What adults thought was best for children ended up censoring and dissolving away years of progress and artistry, as well as comics that challenged American views on gender and race. Consequently, that cemented the idea that this was a medium for kids — something that we’ve only recently started disbelieving.
The civil war devastating Syria and spilling into Iraq has claimed yet another casualty: museums and cultural heritage sites. As evidence of destruction mounts, the international community is moving to action…
…To minimize the damage, U.S. museums are partnering with the Syrian Interim Government’s Heritage Task Force to train local curators and civilians in emergency packing and other practices designed to safeguard cultural treasures.
The U.S. Navy General Library Program NGLP last month announced the release of its new Navy e-Reader Device NeRD, which comes preloaded with 300 titles including popular fiction, recent bestsellers, and content from the Chief of Naval Operations Professional Reading Program. The new e-ink readers were designed by preloaded digital content provider Findaway World perhaps best known in the library world for its Playaway and are the first devices to feature Findaway’s new “Lock” ereader security solution.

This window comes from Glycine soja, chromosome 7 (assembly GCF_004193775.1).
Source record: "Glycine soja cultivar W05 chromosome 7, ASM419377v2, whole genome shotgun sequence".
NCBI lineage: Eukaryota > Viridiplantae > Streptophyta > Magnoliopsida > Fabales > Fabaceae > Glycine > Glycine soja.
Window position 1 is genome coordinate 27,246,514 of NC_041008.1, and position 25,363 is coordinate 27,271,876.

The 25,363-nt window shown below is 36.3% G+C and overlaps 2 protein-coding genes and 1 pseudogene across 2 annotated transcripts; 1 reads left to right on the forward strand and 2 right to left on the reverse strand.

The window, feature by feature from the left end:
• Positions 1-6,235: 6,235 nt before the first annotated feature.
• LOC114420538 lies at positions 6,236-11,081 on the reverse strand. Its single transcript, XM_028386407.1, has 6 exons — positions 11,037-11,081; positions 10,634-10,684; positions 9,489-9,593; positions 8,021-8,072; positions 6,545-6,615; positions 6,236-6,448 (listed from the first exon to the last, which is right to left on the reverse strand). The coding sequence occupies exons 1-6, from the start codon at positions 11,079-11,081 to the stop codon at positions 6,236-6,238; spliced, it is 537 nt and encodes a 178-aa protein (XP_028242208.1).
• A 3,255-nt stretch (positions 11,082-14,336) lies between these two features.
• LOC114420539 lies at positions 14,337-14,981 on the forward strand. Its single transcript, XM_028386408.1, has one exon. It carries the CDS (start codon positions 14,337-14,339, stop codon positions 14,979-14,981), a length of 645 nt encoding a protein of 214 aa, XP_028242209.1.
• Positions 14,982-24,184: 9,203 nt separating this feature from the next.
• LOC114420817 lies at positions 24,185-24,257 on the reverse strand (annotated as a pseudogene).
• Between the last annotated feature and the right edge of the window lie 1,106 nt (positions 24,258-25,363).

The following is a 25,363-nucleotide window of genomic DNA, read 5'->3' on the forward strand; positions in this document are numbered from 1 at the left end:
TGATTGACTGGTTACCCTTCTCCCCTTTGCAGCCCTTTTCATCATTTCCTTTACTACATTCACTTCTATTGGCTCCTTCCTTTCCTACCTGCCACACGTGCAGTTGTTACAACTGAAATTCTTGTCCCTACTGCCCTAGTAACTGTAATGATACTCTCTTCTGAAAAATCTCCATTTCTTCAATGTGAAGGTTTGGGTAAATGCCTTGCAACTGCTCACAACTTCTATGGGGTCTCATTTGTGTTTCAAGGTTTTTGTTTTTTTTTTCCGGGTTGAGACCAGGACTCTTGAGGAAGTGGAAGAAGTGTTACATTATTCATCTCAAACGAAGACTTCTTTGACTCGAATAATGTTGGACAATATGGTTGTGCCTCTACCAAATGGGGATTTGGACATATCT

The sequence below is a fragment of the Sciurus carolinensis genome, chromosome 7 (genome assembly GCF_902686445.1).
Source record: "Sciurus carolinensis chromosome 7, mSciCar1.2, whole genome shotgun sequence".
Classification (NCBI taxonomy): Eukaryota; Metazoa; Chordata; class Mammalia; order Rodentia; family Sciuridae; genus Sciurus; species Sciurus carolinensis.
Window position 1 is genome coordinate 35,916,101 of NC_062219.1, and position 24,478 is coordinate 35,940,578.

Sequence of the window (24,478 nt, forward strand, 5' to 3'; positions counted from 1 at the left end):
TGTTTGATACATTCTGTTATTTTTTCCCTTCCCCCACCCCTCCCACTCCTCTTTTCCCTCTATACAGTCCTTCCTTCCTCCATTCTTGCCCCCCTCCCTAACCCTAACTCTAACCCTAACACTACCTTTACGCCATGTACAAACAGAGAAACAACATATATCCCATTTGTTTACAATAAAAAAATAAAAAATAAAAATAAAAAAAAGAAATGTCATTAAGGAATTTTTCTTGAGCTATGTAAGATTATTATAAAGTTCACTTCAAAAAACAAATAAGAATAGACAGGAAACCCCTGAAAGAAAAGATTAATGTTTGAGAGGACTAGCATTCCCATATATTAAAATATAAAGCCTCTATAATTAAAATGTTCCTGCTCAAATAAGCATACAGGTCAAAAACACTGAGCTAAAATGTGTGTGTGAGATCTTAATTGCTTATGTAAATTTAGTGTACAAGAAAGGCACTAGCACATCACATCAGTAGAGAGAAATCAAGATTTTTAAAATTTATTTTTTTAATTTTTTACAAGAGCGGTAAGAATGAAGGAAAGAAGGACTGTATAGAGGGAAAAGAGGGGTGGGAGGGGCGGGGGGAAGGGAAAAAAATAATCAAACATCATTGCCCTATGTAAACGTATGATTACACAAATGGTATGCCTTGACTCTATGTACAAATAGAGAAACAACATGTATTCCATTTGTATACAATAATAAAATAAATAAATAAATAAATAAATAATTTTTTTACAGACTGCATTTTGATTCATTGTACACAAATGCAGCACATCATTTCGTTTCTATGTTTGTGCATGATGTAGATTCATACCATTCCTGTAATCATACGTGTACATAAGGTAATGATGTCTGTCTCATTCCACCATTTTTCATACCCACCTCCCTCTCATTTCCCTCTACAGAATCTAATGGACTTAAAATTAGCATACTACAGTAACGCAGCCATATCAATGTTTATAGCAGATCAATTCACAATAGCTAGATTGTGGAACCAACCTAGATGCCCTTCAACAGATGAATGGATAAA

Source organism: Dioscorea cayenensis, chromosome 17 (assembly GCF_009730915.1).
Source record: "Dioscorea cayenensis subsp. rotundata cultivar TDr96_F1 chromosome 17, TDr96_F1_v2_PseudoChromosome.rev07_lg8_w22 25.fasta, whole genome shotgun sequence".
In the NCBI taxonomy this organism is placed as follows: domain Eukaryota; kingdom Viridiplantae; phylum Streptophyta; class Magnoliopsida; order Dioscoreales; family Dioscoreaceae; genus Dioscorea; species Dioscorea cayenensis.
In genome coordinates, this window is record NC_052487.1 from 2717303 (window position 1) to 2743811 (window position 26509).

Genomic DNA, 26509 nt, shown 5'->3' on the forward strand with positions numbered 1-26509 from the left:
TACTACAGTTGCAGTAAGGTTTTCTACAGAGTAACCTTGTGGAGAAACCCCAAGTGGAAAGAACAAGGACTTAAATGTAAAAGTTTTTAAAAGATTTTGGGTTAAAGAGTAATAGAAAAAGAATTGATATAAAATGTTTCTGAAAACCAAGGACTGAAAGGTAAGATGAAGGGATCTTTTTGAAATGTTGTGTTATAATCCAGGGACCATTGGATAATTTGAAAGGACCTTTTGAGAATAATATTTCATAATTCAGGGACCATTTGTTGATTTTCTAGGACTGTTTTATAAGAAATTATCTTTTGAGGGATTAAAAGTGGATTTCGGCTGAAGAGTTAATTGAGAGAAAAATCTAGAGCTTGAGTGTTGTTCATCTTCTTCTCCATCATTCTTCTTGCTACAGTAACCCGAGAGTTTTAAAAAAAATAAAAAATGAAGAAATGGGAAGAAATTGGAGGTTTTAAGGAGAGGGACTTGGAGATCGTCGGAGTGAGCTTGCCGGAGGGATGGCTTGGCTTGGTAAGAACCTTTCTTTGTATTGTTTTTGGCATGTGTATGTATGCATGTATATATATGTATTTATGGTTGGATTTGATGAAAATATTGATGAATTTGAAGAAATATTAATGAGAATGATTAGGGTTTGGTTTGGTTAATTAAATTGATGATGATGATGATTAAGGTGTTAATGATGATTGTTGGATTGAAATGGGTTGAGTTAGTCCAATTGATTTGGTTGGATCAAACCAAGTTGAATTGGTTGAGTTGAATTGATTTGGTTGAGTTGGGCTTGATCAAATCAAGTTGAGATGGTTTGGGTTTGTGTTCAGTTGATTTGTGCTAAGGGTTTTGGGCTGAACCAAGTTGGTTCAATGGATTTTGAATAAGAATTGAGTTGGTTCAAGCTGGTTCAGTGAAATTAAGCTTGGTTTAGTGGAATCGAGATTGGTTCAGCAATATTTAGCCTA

These preloaded devices do not have wifi connectivity or accessible data inputs or outputs, and are designed to be manipulation free. This design adheres to the Navy’s security protocols, which include restrictions on many types of personal electronic devices with rewritable media or recording capabilities on board ships. In an earlier interview during the request for information stage of the project in 2012, Nilya Carrato, program assistant for the NGLP told LJ that preloaded, manipulation-free devices would also help ensure that titles are not accidently deleted during long deployments, and that sailors would not use their personal credit cards to add content to the devices.